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Helen Keller Home and Festival, Alabama

“Helen Keller was famous – she was like Angelina Jolie.” The comment makes me do a double take – is she serious? But one look at the guide’s face and I realise she is trying to make a valid point.

The guides here at Helen Keller’s house in Tuscumbia, Alabama, are passionate about the woman who has inspired so many over the years. And they do a very good job of taking us through the incredible story, and putting it into perspective in today’s terms.

By comparing her to Angelina Jolie, the guide is trying to break it down for us and explain how the world used to follow Helen Keller’s every move. Something I’ll admit I didn’t realise. I mean, I know she has gone down in history, but I didn’t understand that people followed her so closely in her own day.

In fact, I have to confess that before I arrived at the home she grew up in I didn’t know that much about Helen Keller.

Of course I knew that despite being totally deaf and blind she somehow managed to communicate with the outside world. And I appreciated that she was extraordinary for being able to break through such barriers.

But thanks to my visit to Ivy Green, I have an entirely new understanding of what she went through, and what she accomplished.

Since 1954 Helen Keller’s birthplace and home, Ivy Green, has been a museum dedicated to the “miracle” that took place at the water pump.

It was here that teacher Anne Sullivan pumped water into seven year old Helen’s hand while tapping out a code that spelt w-a-t-e-r in her other hand. And it was here that young Helen made that mental leap that allowed her to understand the letters. By that night, she had learned 30 words.

Standing on the spot where Helen made that breakthrough that took her from being a wild child, cut off from the world, to a young girl communicating with another human being is inspiring and unforgettable. As is following the rest of her journey through Ivy Green.

Apart from the fact that they were both famous in their time, it’s unfair to compare Helen Keller to Angelina Jolie. In fact, it’s unfair to compare her to anyone.

I won’t go through her long, long list of achievements here, except to note that she was more than a celebrity.

She campaigned for social and political issues from women’s suffrage to international relations; she lectured in more than 35 countries and inspired millions; and when she was 75 she made a 40,000 mile trek through Asia.

Her autobiography “The Story of My Life” formed the basis of the television drama and Broadway play, “The Miracle Worker”. And Ivy Green has a permanent theatre on the grounds set up for the play.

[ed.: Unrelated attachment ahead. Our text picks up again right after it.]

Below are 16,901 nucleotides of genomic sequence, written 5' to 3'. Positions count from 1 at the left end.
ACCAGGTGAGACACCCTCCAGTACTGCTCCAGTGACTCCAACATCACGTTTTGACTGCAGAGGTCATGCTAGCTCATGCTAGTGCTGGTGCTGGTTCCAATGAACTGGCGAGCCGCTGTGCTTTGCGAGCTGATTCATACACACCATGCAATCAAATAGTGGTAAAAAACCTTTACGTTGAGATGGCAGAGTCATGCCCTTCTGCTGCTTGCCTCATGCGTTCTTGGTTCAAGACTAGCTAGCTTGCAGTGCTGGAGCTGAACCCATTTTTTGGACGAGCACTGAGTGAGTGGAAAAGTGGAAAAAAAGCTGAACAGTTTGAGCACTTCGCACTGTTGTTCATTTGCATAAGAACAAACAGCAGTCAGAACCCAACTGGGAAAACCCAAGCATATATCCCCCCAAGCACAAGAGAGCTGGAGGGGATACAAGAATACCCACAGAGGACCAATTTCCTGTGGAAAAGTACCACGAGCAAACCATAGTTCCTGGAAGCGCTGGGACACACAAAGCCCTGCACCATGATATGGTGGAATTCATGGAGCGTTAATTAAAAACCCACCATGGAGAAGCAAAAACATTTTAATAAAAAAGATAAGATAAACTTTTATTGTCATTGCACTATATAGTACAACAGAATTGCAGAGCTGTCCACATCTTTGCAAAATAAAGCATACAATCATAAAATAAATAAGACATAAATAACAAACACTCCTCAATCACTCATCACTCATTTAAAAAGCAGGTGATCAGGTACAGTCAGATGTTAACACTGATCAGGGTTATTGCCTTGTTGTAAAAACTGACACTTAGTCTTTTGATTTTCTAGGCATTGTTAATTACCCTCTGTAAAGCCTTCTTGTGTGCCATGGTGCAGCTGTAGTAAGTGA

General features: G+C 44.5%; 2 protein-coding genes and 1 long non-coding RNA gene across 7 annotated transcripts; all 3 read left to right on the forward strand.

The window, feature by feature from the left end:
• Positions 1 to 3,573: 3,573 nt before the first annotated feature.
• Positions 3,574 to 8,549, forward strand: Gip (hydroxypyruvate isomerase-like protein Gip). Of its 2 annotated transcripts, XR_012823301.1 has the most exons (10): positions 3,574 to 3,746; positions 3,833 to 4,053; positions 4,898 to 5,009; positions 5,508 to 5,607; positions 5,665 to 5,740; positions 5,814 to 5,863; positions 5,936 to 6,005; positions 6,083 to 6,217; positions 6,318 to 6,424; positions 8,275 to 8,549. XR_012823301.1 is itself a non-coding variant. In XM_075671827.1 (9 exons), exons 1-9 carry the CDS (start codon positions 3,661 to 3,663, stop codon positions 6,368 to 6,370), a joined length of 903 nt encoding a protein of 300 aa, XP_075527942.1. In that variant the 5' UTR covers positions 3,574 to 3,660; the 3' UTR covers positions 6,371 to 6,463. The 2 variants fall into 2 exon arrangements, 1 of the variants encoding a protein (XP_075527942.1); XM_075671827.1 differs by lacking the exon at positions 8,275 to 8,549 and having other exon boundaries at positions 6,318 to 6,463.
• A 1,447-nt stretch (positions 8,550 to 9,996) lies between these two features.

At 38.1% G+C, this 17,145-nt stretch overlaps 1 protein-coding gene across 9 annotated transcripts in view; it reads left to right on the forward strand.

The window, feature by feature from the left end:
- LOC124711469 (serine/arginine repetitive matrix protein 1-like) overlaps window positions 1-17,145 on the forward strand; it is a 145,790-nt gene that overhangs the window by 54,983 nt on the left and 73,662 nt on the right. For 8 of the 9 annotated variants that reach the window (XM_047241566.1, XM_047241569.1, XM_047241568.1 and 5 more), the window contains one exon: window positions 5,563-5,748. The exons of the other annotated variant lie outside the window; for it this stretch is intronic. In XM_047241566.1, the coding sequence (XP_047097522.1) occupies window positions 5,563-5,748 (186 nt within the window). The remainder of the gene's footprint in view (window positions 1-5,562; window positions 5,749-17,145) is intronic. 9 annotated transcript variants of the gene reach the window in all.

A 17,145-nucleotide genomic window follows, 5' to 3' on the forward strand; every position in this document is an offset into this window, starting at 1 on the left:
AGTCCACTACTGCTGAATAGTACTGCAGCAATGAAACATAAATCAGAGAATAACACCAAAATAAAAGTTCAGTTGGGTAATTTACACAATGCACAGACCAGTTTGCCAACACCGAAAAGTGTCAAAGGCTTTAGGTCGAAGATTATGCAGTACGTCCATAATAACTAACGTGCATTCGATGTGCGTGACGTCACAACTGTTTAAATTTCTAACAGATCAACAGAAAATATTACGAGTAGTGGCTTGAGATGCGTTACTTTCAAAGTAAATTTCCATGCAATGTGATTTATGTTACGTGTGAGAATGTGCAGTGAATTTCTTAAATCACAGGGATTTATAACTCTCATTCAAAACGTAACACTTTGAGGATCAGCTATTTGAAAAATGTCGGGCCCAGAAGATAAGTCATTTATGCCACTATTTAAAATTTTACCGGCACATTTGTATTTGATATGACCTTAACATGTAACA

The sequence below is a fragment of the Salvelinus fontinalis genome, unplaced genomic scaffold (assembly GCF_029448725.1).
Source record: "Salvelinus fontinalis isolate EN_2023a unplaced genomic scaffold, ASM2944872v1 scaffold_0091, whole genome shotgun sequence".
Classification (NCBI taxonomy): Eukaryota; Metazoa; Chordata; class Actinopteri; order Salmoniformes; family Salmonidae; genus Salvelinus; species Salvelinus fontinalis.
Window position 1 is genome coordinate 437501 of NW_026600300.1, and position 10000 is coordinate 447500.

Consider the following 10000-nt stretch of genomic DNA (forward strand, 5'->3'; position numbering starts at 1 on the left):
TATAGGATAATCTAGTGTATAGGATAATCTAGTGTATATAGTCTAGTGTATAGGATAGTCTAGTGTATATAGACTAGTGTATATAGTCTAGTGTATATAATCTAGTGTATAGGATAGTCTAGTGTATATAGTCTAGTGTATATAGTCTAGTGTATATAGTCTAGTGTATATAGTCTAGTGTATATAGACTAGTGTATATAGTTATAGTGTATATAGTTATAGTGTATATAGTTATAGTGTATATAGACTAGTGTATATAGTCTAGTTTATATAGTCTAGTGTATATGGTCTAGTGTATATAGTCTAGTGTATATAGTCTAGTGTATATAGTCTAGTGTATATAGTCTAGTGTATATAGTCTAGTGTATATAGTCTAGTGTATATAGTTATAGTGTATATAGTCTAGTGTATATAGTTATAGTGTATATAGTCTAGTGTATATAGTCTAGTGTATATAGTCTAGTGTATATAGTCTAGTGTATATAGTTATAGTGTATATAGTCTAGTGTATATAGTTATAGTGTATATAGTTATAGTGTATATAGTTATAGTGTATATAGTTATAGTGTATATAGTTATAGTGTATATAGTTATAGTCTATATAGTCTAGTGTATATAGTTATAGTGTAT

The Miracle Worker is one of the highlights of the Helen Keller Festival, which takes place every year in the last week of June. The play only costs $10 for reserved seats, or $8 for general admission, and that includes a free tour of the home and grounds.

The festival also features street parties, art shows, parades, and special tours and most of the events are free. The Helen Keller festival takes place on the last week of June.

For dates or to book tickets to the Miracle Worker play visit the Helen Keller Festival website or call (256) 383-4066.

But even if you can’t make it to the festival, Helen Keller’s Birthplace deserves a place on an Alabama itinerary.

Ivy Green is found at 300 North Commons Street, West Tuscumbia, Alabama.

It is open Monday to Saturday, 8.30am to 4.00pm and tours cost $6 for adults, $3 for students, $5 for seniors and AAA members. For more information visit the Helen Keller Birthplace website.

Amanda Woods travelled as a guests of Alabama Tourism, but as usual all thoughts and opinions remain her own

Speaking of Alabama, you may also like to check out my piece on doing a road trip to some of the deep south’s best music spots.

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  1. When I was growing up I saw a movie on Helen Keller and it was amazing what she could do. It really imprinted a lot in my mind, that we can really do more than we think or more than what people think we can do 🙂

    I had to chuckle at the Angelina Jolie comparison though. 😉

    • You’d love a visit to her home… it really is inspiring and humbling. As for that Angelina Jolie line – yep, that was one that was hard to forget! The ladies there are so lovely and great to chat to about what an incredible woman she was. Put it on that Deep South hit list!

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